HVAC Installation

Installation costs for common air conditioning units range from $500–$2,500.

Man working on a HVAC system
HVAC Repair

Depending on the repair, the typical cost ranges from $100–$2,000.

Energy efficient heat pump next to a house
Furnace Installation

Installing an electric furnace will typically cost $1,600–$9,700.


How To Prevent Mold Growth in Your AC Unit

You can take steps to prevent mold from occurring in the first place. Here are some tips.
Clean or replace the filter every two months or according to the manufacturer’s instructions. The air filter is key to protecting your AC from dirt and debris. A dirty air filter can reduce your AC’s effectiveness and create an environment that’s conducive to mold growth. 
Keep the area around your AC clean. Clear away any debris, dust, leaves, and other materials that can accumulate near your AC unit. This will help reduce the chances of mold spores entering the system.
Regularly check your AC unit for water leaks and repair promptly if needed. Water in and around the AC unit is a major cause of mold. 
Keep indoor humidity levels low. High humidity levels create an environment where mold can thrive. Use dehumidifiers to reduce indoor humidity levels and make sure your AC unit is properly ventilated.
Turn the thermostat up instead of off. If you’re going on vacation for a few weeks, instead of turning the unit off, turn the thermostat up to 85 degrees or so. This way, it will still cycle occasionally, and air will still circulate through the unit.
Have your AC serviced regularly. It’s important to have your AC serviced regularly by a professional HVAC technician. They’ll inspect your unit for mold and take measures to improve your indoor air quality.

DIY vs. Professional AC Unit Mold Removal

Cost is typically the chief considerationwhen deciding whether to hire a professional for AC cleaning. A DIY approach is cheaper, as you’ll only pay for the supplies needed to complete the job. However, a professional will likely be more thorough.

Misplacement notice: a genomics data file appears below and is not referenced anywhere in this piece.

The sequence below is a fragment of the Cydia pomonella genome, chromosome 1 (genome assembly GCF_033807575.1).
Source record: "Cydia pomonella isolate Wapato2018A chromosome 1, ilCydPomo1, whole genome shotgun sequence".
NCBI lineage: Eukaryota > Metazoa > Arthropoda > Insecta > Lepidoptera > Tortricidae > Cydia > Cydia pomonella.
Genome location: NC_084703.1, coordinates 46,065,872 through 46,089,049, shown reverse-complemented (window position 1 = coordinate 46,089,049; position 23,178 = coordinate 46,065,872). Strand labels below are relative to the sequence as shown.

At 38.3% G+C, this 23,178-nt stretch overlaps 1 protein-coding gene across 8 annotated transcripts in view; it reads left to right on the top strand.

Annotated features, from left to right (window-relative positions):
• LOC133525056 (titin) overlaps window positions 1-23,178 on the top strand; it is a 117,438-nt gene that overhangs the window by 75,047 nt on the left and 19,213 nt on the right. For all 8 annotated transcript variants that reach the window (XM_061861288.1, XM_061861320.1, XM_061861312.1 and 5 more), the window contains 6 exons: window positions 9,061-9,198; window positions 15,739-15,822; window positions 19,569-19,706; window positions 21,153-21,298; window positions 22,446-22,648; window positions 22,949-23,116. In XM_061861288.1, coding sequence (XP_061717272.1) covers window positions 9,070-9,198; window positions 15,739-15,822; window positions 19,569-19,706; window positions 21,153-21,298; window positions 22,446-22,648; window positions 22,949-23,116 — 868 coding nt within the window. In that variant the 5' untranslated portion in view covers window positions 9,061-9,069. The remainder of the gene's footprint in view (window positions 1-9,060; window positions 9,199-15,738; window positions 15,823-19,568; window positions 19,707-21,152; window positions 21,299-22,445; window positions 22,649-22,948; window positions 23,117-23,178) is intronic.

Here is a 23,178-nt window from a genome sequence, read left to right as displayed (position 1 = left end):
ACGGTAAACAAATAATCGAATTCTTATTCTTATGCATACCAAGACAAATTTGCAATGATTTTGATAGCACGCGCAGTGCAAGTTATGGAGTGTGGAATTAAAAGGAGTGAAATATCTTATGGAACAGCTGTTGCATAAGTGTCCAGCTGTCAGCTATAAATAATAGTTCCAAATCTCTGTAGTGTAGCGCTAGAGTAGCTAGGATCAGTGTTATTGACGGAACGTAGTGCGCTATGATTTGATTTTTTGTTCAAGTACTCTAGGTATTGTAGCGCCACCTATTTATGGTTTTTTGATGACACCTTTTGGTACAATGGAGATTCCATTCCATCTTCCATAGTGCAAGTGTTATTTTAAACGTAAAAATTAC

Professional Mold Removal

DIY Mold Removal

Professional Professional mold remediation has benefits. Professionals have access to specialized equipment and products that are designed for safety and efficiency. A professional can quickly identify the mold source and take steps to remove it, saving you time and trouble. However, this service is expensive: expect to pay $3,000–$10,000 depending on the severity of the problem.
Another factor to consider is feasibility. Removing visible mold from a window air conditioner isn’t complicated and requires no special equipment or knowledge. But if the mold is hard to access or spread throughout a larger HVAC system, a professional will do a better job. Consider your safety when deciding between DIY and professional AC unit mold removal. Mold can cause health problems, so it’s best to leave the job to an expert if you’re not sure how to remove it safely.
Cleaning mold from your air conditioner can be tedious and difficult, but mild to moderate problems can usually be tackled on your own if you’re willing to take the time. 
If you opt for the DIY route, you’ll need some basic supplies such as safety eyewear, rubber gloves, a scrub brush, a vacuum cleaner, a mild detergent, a face mask, and a bucket of hot water. You may also need mold killer, depending on the severity.
The biggest disadvantage of this approach is that it can be time-consuming. There’s also no guarantee that it will completely eradicate all of the AC unit’s mold. If the problem persists after you’ve tried cleaning it yourself, hire a professional.

Our Conclusion

Air conditioner mold can be harmful to your health if not quickly and effectively removed. You can prevent mold growth in your AC unit by keeping the air filter clean, repairing any leaking hoses or pipes, and identifying areas of excess moisture. 

If you find that your AC unit has mold, you can hire a professional for removal or attempt the job yourself. Professional mold removal is the preferred option for large units, since experts are trained to safely and permanently remove mold. DIY methods may not always be as effective. 

Regardless of your choice, you should take action as soon as possible to prevent the mold’s spread.

FAQ About Removing Mold from an AC Unit

Is mold in AC harmful?

According to the Centers for Disease Control and Prevention, mold can cause respiratory problems, burning eyes, rash, and allergic reactions. People with asthma and those with compromised immune systems are likely to have the most severe reactions.

How can I prevent mold from growing in my AC?

You can prevent mold from growing in your AC by keeping all grates and air ducts clear and clean. This allows maximum airflow to all system parts. You should also replace air filters as needed. Clogged air filters attract mold and block the HVAC system’s air circulation.

Is it safe to run an air conditioner with mold?

If you suspect your air conditioner has mold, turn it off. Continuing to run it may spread mold spore throughout your ductwork and your home.